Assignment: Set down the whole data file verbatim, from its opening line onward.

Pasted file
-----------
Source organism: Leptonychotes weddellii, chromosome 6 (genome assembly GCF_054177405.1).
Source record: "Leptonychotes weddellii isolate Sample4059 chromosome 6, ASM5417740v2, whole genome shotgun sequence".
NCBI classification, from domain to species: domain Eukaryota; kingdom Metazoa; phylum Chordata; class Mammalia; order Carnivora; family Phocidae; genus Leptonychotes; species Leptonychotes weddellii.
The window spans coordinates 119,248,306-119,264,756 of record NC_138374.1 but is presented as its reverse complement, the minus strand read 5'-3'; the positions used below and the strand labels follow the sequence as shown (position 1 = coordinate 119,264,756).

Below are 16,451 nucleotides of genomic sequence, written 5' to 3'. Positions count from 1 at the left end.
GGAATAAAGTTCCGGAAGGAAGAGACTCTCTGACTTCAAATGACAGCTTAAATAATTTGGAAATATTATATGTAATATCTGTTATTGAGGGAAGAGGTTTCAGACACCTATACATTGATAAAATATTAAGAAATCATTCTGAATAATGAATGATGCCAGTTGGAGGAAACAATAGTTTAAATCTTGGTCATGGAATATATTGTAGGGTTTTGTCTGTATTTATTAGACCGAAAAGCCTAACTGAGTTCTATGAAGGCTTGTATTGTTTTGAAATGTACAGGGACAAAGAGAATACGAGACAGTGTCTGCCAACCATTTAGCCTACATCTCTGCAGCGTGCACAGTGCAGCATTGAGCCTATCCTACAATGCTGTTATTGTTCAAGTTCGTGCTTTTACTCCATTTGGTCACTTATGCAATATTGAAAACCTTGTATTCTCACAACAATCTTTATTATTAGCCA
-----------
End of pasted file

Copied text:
Source organism: Leptonychotes weddellii, chromosome 6 (genome assembly GCF_054177405.1).
Source record: "Leptonychotes weddellii isolate Sample4059 chromosome 6, ASM5417740v2, whole genome shotgun sequence".
NCBI classification, from domain to species: domain Eukaryota; kingdom Metazoa; phylum Chordata; class Mammalia; order Carnivora; family Phocidae; genus Leptonychotes; species Leptonychotes weddellii.
The window spans coordinates 119,248,306-119,264,756 of record NC_138374.1 but is presented as its reverse complement, the minus strand read 5'-3'; the positions used below and the strand labels follow the sequence as shown (position 1 = coordinate 119,264,756).

Below are 16,451 nucleotides of genomic sequence, written 5' to 3'. Positions count from 1 at the left end.
GGAATAAAGTTCCGGAAGGAAGAGACTCTCTGACTTCAAATGACAGCTTAAATAATTTGGAAATATTATATGTAATATCTGTTATTGAGGGAAGAGGTTTCAGACACCTATACATTGATAAAATATTAAGAAATCATTCTGAATAATGAATGATGCCAGTTGGAGGAAACAATAGTTTAAATCTTGGTCATGGAATATATTGTAGGGTTTTGTCTGTATTTATTAGACCGAAAAGCCTAACTGAGTTCTATGAAGGCTTGTATTGTTTTGAAATGTACAGGGACAAAGAGAATACGAGACAGTGTCTGCCAACCATTTAGCCTACATCTCTGCAGCGTGCACAGTGCAGCATTGAGCCTATCCTACAATGCTGTTATTGTTCAAGTTCGTGCTTTTACTCCATTTGGTCACTTATGCAATATTGAAAACCTTGTATTCTCACAACAATCTTTATTATTAGCCA